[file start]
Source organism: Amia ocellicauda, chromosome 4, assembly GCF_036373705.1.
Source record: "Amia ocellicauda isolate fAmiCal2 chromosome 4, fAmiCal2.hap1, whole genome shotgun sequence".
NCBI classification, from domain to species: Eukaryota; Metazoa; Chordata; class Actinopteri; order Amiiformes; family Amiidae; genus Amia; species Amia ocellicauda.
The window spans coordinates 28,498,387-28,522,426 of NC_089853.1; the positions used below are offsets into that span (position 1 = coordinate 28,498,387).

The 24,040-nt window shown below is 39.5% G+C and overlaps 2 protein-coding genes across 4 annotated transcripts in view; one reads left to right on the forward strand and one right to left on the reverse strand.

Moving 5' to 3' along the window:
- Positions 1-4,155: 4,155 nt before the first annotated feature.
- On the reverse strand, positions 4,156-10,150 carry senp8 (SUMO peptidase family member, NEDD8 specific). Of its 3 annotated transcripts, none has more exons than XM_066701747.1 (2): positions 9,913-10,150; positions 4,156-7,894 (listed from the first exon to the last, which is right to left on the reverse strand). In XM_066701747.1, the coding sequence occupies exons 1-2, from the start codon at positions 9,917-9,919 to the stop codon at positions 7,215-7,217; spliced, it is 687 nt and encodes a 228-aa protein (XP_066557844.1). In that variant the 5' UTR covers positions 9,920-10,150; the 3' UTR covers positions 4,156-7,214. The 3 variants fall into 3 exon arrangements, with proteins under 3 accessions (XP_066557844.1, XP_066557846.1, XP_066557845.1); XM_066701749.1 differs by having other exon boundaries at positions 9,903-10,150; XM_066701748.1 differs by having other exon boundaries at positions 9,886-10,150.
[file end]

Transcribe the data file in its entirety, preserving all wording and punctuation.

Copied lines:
Source organism: Amia ocellicauda, chromosome 4, assembly GCF_036373705.1.
Source record: "Amia ocellicauda isolate fAmiCal2 chromosome 4, fAmiCal2.hap1, whole genome shotgun sequence".
NCBI classification, from domain to species: Eukaryota; Metazoa; Chordata; class Actinopteri; order Amiiformes; family Amiidae; genus Amia; species Amia ocellicauda.
The window spans coordinates 28,498,387-28,522,426 of NC_089853.1; the positions used below are offsets into that span (position 1 = coordinate 28,498,387).

The 24,040-nt window shown below is 39.5% G+C and overlaps 2 protein-coding genes across 4 annotated transcripts in view; one reads left to right on the forward strand and one right to left on the reverse strand.

Moving 5' to 3' along the window:
- Positions 1-4,155: 4,155 nt before the first annotated feature.
- On the reverse strand, positions 4,156-10,150 carry senp8 (SUMO peptidase family member, NEDD8 specific). Of its 3 annotated transcripts, none has more exons than XM_066701747.1 (2): positions 9,913-10,150; positions 4,156-7,894 (listed from the first exon to the last, which is right to left on the reverse strand). In XM_066701747.1, the coding sequence occupies exons 1-2, from the start codon at positions 9,917-9,919 to the stop codon at positions 7,215-7,217; spliced, it is 687 nt and encodes a 228-aa protein (XP_066557844.1). In that variant the 5' UTR covers positions 9,920-10,150; the 3' UTR covers positions 4,156-7,214. The 3 variants fall into 3 exon arrangements, with proteins under 3 accessions (XP_066557844.1, XP_066557846.1, XP_066557845.1); XM_066701749.1 differs by having other exon boundaries at positions 9,903-10,150; XM_066701748.1 differs by having other exon boundaries at positions 9,886-10,150.